Officials fighting virus threats

By Meg Murphy
Globe Correspondent / August 26, 2012
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Outdoor activities, from youth sports to neighborhood barbecues, are suffering in Westborough because mosquitoes carrying Eastern equine encephalitis are in town.

About a week ago, Westborough was designated “high risk,” which means the state’s Department of Public Health considers the community “very likely” to see multiple cases of the disease in humans.

“It is scary to think that by playing a game you could pick up this virus,” said Robert F. Fitzgibbon, a Westborough native and president of the Nashoba Valley Youth Soccer League .

Officials from the town’s school district, Recreation Department, and Board of Health are working together to ensure that local organizations follow state guidelines to curtail outdoor activities between dusk and dawn, said Paul McNulty, Westborough’s director of public health.  

For Westborough, a place where EEE-infected mosquitoes have been identified in September in previous years, this summer’s early appearance does not bode well, McNulty said.

“We have a lot of hot weather to come, and that is not good,” he said.

The Board of Health is telling residents to limit their outdoor activities after sunset, in a warning that extends beyond organized activities at parks and athletic fields. A person walking the family dog at 10:30 p.m. is also taking a risk, McNulty said.

Frank DeSiata, Westborough’s recreation director, has plastered town parks and fields with laminated fluorescent-green signs, warning people to avoid using the areas during peak mosquito hours.

“We’re letting everyone know this is not a case of ‘Ehhh, do what you want, no big deal.’ We don’t want to panic anyone but this is something people need to take very seriously,” he said.

The locus of human-biting mosquitoes infected with EEE is south of Boston, where towns are also taking strong measures to protect citizens from the bugs. Public alerts are everywhere, and some towns are instituting curfews.

The EEE danger west of Boston has developed more recently. In July, EEE was found in bird-biting mosquitoes in Sudbury, Westborough, and Shrewsbury. But it was not until this month that EEE was identified in mammal-biting mosquitoes in Reading and, most recently, in Westborough.

Meanwhile, another mosquito-borne disease that can cause illness in humans, the West Nile virus, has been found in mosquito populations in communities across the area, including Arlington, Framingham, Newton, Sudbury, Wayland, and Westford. 

While the flu-like symptoms caused by the West Nile virus range from mild to severe, Eastern equine encephalitis causes brain swelling that results in death in a third of all cases, according to the federal Centers for Disease Control and Prevention. West Nile virus affected six people in Massachusetts last year, all of whom survived. Last summer there were two reported EEE cases, one of which resulted in the death of a Raynham resident.

On Aug. 7, the state health agency announced that a Middlesex County man in his 60s had been diagnosed with EEE, the first human case of a mosquito-borne virus this season. Officials said it was unclear where the man, who was not identified in the announcement, contracted the virus, since he had been traveling in the mid-Atlantic region.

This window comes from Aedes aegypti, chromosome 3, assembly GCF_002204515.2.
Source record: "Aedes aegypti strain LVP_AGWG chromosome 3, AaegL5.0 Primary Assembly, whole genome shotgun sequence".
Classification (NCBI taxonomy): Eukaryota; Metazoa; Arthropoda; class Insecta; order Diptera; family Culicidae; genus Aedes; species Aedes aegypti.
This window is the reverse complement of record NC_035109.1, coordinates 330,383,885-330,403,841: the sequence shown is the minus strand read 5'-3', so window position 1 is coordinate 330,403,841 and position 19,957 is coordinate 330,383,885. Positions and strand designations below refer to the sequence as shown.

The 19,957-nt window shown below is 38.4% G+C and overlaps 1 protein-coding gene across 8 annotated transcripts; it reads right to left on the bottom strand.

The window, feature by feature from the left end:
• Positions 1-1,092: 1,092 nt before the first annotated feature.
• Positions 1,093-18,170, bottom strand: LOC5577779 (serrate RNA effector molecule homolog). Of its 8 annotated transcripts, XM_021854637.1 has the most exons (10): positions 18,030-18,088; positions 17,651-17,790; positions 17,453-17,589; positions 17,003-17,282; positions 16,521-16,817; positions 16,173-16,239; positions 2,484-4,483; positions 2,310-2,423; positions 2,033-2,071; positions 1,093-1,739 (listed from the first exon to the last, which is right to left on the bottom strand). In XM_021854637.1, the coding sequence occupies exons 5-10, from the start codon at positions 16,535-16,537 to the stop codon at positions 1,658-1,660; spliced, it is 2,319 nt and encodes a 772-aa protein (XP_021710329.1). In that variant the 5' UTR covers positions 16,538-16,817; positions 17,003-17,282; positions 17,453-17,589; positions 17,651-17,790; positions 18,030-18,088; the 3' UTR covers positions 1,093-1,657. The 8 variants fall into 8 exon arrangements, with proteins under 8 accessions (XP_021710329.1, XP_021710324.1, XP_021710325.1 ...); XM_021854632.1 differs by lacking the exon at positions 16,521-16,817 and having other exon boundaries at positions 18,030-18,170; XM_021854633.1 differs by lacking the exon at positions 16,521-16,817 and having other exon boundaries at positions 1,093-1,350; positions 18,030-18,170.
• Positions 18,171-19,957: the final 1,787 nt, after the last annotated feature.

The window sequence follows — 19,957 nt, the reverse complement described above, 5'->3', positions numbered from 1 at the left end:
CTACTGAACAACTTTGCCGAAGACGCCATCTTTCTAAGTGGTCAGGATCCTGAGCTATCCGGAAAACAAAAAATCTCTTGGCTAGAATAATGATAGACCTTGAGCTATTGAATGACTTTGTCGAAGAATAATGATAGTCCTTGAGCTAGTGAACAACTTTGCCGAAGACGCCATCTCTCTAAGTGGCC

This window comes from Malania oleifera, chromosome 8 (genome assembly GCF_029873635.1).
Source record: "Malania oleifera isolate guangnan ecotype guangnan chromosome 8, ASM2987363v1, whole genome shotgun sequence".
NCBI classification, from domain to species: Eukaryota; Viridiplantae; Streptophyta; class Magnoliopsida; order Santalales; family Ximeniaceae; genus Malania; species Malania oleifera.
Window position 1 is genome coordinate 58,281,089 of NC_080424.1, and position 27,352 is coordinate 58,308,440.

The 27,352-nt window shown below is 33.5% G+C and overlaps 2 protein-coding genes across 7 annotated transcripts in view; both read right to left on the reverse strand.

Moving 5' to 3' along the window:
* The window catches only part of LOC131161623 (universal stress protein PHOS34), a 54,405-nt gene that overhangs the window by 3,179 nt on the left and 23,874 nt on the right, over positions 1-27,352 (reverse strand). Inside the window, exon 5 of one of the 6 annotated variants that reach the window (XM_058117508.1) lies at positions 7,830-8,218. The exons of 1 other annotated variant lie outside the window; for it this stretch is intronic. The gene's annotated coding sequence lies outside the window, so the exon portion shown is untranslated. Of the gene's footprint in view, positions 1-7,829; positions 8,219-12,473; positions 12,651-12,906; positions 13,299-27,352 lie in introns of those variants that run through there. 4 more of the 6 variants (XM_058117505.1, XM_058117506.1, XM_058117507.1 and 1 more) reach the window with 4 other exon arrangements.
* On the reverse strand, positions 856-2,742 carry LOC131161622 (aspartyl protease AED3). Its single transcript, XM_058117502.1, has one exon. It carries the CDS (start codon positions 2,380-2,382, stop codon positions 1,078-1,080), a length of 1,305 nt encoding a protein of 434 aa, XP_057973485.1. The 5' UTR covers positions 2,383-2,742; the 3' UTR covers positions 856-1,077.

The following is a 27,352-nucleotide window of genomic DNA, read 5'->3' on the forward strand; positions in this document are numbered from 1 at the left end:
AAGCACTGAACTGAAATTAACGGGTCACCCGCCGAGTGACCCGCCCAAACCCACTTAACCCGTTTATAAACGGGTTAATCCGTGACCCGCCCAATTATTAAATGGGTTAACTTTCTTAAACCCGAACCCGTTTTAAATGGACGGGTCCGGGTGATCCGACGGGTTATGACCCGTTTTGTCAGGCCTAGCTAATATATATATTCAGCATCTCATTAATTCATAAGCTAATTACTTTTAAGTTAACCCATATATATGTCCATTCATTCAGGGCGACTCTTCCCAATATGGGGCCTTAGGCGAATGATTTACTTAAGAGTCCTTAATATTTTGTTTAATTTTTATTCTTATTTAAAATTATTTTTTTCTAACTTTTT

To reduce the mosquito population, the Central Massachusetts Mosquito Control Project sprayed Westborough on Monday. Meanwhile, residents are taking precautions.

Leaders of the town’s youth sports programs are taking preventive steps to limit the health risks for participants, DeSiata said. Coaches will be erring on the side of safety, he said, based on his recent discussions with representatives from baseball, soccer, and football leagues.

Rob Nagi, vice president of Westborough Little League & Softball, said his 120 players, ages 8 to 12, will have their games shortened by half, and all weeknight practices canceled.

“It is kind of scary. We’re nervous about EEE as residents and as people who run youth organizations,” Nagi said.

He said parents are not upset by the program’s reduced schedule. “I’d be hard-pressed to find a parent who wants to have their child out there for games at night under the lights,” Nagi said.

Jack Good, president of Westborough Youth Football & Cheer, said his coaches have started using an air horn to get young people off the football field before sunset. The policy is cutting 30 minutes of practice, an amount that will increase as dusk arrives earlier.

“We want to clear the fields. We want parents to get their kids in the car and go home. It just is not worth taking the risk,” he said.

About 150 young people are registered in either football or cheerleading, he said.

Fitzgibbon, with the town’s youth soccer league, said evening practices will end 30 to 45 minutes earlier this fall for the program’s 750 players, ages 4 to 18. Soccer coaches, along with their colleagues in baseball and football, will carry insect repellent for players.

“This situation is challenging,” he said. “We put the safety of coaches and players first. We would never put people at risk for the sake of a game. I just hope we are successful in getting people off the fields at a safe time.’’

At barbecues in Westborough, people are telling their children to stop playing hide-and-seek after dusk. They are whisking them inside to watch television, said Good, the youth football official.

“It’s scary,” he said. “You really need to take this seriously. I’ve never felt like this before about a mosquito. Now I’m all eyes, every time I see one.”

Meg Murphy can be reached at

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